It starts with thinking in terms of value-creation flows rather than operational subdivisions. It is often related to as “value chains” or “value streams” that are built specifically to quickly deliver the value expected by customers, without being disturbed nor burdened by artificial , expensive “additions”, without significant contribution to value creation.

The examples which we can think of are:

  • tending over complicated dashboards and lengthy reports
  • installing quality controls to filter and retain defective products
  • granting statutory functions, well paid but non-contributory
  • multiplying hierarchical levels

Experience shows that once such structures are in place, holders, beneficiaries and “supporters” will find ways and means to justify their continuation and even strengthening them, this is Parkinson’s Law.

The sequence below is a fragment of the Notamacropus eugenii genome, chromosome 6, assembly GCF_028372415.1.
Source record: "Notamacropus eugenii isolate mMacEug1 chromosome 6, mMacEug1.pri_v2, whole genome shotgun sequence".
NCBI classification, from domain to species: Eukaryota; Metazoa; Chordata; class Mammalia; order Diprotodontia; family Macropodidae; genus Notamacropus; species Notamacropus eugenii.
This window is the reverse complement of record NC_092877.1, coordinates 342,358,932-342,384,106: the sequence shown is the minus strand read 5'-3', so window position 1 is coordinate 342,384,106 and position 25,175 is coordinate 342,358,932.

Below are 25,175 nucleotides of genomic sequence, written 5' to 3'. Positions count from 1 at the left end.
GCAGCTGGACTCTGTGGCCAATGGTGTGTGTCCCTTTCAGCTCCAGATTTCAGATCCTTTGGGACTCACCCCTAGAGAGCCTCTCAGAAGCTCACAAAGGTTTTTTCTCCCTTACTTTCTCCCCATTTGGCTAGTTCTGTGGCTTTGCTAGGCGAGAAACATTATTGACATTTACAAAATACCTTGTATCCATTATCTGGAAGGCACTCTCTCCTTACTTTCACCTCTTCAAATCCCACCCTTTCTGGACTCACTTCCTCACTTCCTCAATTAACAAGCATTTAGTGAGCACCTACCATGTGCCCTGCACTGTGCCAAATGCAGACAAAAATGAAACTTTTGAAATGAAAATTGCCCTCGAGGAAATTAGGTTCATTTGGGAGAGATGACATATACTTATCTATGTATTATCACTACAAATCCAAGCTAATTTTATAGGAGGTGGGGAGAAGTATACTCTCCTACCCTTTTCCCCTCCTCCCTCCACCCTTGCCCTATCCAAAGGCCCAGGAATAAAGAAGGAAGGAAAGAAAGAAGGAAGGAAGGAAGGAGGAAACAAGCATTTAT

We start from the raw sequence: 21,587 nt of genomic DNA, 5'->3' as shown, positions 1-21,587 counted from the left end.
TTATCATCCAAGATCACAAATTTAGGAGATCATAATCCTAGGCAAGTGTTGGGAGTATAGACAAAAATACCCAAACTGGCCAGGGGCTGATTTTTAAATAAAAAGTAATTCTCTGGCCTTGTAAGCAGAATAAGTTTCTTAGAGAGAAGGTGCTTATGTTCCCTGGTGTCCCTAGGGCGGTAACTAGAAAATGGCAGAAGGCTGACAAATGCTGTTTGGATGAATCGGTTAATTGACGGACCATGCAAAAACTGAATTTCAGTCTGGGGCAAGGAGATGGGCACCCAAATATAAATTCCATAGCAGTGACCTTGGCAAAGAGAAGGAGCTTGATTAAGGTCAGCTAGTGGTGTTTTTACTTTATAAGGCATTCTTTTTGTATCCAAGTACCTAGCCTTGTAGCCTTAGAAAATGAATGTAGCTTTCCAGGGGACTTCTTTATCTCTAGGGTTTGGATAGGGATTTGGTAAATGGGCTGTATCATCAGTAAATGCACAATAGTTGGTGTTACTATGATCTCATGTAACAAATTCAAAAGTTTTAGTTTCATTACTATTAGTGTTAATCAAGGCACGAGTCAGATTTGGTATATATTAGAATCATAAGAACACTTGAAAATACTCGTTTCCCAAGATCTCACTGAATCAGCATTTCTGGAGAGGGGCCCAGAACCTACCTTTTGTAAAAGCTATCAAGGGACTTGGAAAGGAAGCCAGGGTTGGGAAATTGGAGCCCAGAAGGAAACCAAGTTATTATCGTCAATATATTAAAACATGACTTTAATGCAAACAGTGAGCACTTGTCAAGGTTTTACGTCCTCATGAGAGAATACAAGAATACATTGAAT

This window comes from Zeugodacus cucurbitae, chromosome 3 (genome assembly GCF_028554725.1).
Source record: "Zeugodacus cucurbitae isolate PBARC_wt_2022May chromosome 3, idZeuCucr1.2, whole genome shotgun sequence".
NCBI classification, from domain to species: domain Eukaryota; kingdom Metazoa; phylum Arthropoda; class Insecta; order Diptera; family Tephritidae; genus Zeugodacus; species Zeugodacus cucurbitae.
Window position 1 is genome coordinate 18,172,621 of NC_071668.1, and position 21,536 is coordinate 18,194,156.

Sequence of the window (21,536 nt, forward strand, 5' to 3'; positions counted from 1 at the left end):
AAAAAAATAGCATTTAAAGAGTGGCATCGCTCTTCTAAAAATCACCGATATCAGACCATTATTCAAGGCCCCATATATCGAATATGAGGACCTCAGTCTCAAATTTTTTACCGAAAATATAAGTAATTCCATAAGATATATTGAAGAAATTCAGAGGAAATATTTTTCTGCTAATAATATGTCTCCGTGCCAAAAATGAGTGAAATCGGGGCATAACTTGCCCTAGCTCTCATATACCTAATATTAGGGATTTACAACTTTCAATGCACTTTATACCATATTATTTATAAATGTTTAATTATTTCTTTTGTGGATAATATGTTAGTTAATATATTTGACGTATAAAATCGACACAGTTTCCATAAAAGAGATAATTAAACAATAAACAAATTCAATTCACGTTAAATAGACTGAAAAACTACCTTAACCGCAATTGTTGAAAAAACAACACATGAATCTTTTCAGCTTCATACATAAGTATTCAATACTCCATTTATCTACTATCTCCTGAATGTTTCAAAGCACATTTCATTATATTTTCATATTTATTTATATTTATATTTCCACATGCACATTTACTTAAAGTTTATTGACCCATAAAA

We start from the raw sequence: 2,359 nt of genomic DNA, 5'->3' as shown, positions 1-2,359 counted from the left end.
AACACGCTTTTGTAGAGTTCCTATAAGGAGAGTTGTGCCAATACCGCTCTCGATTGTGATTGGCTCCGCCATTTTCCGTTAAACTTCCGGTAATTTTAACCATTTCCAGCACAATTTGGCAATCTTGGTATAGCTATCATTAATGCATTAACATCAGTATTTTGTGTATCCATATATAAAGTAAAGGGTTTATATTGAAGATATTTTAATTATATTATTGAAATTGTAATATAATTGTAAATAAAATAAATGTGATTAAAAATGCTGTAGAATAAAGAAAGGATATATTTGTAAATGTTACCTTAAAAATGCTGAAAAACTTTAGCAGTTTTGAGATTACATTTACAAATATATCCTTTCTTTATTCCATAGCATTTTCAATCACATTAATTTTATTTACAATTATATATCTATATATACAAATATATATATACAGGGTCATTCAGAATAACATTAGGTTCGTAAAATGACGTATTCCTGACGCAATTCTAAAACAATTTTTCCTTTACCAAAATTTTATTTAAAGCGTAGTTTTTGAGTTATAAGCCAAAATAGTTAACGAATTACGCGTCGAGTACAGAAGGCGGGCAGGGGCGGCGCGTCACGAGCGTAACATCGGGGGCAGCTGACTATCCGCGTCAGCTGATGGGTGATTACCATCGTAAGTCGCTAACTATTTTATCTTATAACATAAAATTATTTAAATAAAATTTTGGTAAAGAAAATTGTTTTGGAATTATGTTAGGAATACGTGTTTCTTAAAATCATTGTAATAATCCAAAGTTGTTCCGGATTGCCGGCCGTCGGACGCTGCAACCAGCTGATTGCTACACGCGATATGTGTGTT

It is therefore easier to be vigilant and to control the development of such (often called supporting) functions:

  • put in place only what it is a strictly necessary condition for the satisfaction of non-negotiable demands or requirements, by customers, markets or regulation
  • keep them “minimum” from the start rather than fighting desperately to restrict them later
  • do not hesitate to dismantle or convert them if the original requirement disappears or can be satisfied by a more flexible, more efficient or cheaper alternative

>Move on to part two


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6 questions to frame your brilliant development idea

I was fortunate to interview Eli Schragenheim, well-known expert of Theory of Constraints, during his visit in our offices in Paris, October 2015. This interview is about the 6 questions to challenge, question, test or frame any new development of technology, product or service.

These 6 questions are:

  1. What value does it bring?
  2. What current limitation does it eliminate or reduce?
  3. What do people do now, without your development?
  4. What should users do in order to draw full value of your development?
  5. What features must be included?